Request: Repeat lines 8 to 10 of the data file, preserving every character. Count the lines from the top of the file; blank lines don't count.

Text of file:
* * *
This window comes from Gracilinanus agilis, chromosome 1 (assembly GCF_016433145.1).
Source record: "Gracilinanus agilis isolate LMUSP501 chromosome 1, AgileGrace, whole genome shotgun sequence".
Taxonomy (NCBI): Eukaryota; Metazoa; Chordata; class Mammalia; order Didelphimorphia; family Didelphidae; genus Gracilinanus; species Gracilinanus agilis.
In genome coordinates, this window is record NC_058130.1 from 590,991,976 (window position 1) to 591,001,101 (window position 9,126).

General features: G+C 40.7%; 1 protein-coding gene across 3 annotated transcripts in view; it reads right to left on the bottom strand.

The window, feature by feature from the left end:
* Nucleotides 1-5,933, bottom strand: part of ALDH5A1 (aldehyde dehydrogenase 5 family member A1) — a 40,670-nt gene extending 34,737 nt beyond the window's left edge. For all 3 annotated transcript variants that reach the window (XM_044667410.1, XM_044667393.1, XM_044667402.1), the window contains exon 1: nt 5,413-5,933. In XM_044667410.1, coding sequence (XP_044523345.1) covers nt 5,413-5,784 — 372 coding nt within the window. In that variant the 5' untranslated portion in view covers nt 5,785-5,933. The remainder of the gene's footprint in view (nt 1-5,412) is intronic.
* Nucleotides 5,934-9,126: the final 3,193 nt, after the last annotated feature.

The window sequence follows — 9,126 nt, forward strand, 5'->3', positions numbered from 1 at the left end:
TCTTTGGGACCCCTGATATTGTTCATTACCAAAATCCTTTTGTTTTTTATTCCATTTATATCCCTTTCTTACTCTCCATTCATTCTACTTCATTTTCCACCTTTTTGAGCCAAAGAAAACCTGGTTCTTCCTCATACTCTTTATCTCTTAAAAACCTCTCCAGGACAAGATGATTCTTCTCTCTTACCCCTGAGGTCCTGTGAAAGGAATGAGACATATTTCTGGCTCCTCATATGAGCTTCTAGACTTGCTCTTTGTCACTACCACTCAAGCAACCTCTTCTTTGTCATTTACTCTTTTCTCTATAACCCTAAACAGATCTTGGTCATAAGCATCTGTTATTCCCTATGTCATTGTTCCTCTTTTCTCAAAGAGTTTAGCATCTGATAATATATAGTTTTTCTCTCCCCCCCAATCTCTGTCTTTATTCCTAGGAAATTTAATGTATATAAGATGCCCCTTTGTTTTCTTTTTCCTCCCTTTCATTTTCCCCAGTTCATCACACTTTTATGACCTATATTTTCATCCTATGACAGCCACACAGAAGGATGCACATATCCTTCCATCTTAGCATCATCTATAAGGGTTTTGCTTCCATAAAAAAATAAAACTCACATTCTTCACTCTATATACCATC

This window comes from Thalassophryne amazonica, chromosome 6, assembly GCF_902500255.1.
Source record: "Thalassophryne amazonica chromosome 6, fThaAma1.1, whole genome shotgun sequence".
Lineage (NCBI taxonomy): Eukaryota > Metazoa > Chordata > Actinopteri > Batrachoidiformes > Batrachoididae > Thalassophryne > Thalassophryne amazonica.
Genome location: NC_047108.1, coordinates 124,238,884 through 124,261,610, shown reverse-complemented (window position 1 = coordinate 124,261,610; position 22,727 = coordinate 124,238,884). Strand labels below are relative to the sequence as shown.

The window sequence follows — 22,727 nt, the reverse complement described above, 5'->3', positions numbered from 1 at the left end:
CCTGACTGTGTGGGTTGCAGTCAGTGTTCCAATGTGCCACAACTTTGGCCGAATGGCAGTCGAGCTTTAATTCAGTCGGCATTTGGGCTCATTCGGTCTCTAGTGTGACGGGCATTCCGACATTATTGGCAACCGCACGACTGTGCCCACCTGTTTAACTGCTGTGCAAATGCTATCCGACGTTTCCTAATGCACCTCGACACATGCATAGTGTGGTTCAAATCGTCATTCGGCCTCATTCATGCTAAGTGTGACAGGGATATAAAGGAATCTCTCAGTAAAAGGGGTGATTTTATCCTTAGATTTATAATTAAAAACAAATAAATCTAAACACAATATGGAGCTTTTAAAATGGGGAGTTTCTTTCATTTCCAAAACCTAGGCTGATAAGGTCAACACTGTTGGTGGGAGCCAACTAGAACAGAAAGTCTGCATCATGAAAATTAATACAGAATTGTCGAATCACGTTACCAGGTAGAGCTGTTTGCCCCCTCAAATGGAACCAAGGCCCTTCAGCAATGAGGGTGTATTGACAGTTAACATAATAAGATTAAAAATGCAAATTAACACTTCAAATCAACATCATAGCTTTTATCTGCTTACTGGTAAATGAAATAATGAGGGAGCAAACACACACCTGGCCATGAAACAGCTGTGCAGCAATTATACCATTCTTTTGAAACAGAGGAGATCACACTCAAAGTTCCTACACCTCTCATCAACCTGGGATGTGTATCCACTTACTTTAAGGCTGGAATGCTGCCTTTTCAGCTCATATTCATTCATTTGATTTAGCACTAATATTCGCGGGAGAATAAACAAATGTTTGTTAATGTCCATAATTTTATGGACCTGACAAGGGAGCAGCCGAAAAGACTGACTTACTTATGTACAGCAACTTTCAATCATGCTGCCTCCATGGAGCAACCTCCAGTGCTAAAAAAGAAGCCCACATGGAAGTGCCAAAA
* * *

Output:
* Nucleotides 5,934-9,126: the final 3,193 nt, after the last annotated feature.

The window sequence follows — 9,126 nt, forward strand, 5'->3', positions numbered from 1 at the left end:
TCTTTGGGACCCCTGATATTGTTCATTACCAAAATCCTTTTGTTTTTTATTCCATTTATATCCCTTTCTTACTCTCCATTCATTCTACTTCATTTTCCACCTTTTTGAGCCAAAGAAAACCTGGTTCTTCCTCATACTCTTTATCTCTTAAAAACCTCTCCAGGACAAGATGATTCTTCTCTCTTACCCCTGAGGTCCTGTGAAAGGAATGAGACATATTTCTGGCTCCTCATATGAGCTTCTAGACTTGCTCTTTGTCACTACCACTCAAGCAACCTCTTCTTTGTCATTTACTCTTTTCTCTATAACCCTAAACAGATCTTGGTCATAAGCATCTGTTATTCCCTATGTCATTGTTCCTCTTTTCTCAAAGAGTTTAGCATCTGATAATATATAGTTTTTCTCTCCCCCCCAATCTCTGTCTTTATTCCTAGGAAATTTAATGTATATAAGATGCCCCTTTGTTTTCTTTTTCCTCCCTTTCATTTTCCCCAGTTCATCACACTTTTATGACCTATATTTTCATCCTATGACAGCCACACAGAAGGATGCACATATCCTTCCATCTTAGCATCATCTATAAGGGTTTTGCTTCCATAAAAAAATAAAACTCACATTCTTCACTCTATATACCATC